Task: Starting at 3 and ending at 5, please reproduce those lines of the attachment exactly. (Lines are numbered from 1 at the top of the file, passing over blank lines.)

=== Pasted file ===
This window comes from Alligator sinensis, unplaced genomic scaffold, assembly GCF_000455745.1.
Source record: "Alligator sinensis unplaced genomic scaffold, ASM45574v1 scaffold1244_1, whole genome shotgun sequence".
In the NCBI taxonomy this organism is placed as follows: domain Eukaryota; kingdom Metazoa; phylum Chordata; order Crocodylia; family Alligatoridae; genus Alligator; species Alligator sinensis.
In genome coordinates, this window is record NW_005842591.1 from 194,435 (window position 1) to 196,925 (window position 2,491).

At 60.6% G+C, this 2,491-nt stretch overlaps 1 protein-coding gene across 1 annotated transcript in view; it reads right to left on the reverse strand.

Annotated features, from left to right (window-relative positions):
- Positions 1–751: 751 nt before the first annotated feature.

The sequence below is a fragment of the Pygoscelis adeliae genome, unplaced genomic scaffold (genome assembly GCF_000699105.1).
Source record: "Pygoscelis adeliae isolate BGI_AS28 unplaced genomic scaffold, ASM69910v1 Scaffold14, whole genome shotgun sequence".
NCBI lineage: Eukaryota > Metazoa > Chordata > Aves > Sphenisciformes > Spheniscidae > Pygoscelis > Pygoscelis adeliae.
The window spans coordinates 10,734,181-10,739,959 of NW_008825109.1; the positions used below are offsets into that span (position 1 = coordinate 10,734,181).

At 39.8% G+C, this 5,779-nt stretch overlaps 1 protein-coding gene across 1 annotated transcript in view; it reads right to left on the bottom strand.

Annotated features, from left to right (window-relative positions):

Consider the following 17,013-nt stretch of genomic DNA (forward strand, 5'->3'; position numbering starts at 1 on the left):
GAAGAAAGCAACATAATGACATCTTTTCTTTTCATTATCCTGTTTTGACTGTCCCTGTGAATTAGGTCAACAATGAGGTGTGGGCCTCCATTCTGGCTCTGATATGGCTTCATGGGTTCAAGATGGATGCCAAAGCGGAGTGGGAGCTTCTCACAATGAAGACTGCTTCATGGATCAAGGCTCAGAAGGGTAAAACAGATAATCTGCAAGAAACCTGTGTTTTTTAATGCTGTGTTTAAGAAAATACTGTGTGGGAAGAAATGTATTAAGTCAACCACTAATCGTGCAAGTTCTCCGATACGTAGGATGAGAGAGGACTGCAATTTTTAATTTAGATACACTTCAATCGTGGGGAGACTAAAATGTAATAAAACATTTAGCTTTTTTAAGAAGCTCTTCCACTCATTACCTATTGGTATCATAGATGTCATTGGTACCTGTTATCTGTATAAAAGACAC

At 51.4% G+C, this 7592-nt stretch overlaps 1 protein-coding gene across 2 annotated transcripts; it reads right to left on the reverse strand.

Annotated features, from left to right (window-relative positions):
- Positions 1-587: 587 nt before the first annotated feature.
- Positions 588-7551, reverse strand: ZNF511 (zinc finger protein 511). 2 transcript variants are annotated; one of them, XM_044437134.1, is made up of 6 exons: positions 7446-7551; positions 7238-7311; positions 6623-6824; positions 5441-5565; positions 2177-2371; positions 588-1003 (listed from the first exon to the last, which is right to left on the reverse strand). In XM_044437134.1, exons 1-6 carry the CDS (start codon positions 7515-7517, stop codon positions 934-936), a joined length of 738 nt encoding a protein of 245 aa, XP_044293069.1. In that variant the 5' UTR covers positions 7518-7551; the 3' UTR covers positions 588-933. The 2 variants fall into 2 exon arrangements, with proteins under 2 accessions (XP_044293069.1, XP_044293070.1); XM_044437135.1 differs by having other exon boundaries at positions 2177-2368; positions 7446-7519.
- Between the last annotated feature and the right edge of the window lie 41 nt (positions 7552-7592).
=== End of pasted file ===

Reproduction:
In the NCBI taxonomy this organism is placed as follows: domain Eukaryota; kingdom Metazoa; phylum Chordata; order Crocodylia; family Alligatoridae; genus Alligator; species Alligator sinensis.
In genome coordinates, this window is record NW_005842591.1 from 194,435 (window position 1) to 196,925 (window position 2,491).

At 60.6% G+C, this 2,491-nt stretch overlaps 1 protein-coding gene across 1 annotated transcript in view; it reads right to left on the reverse strand.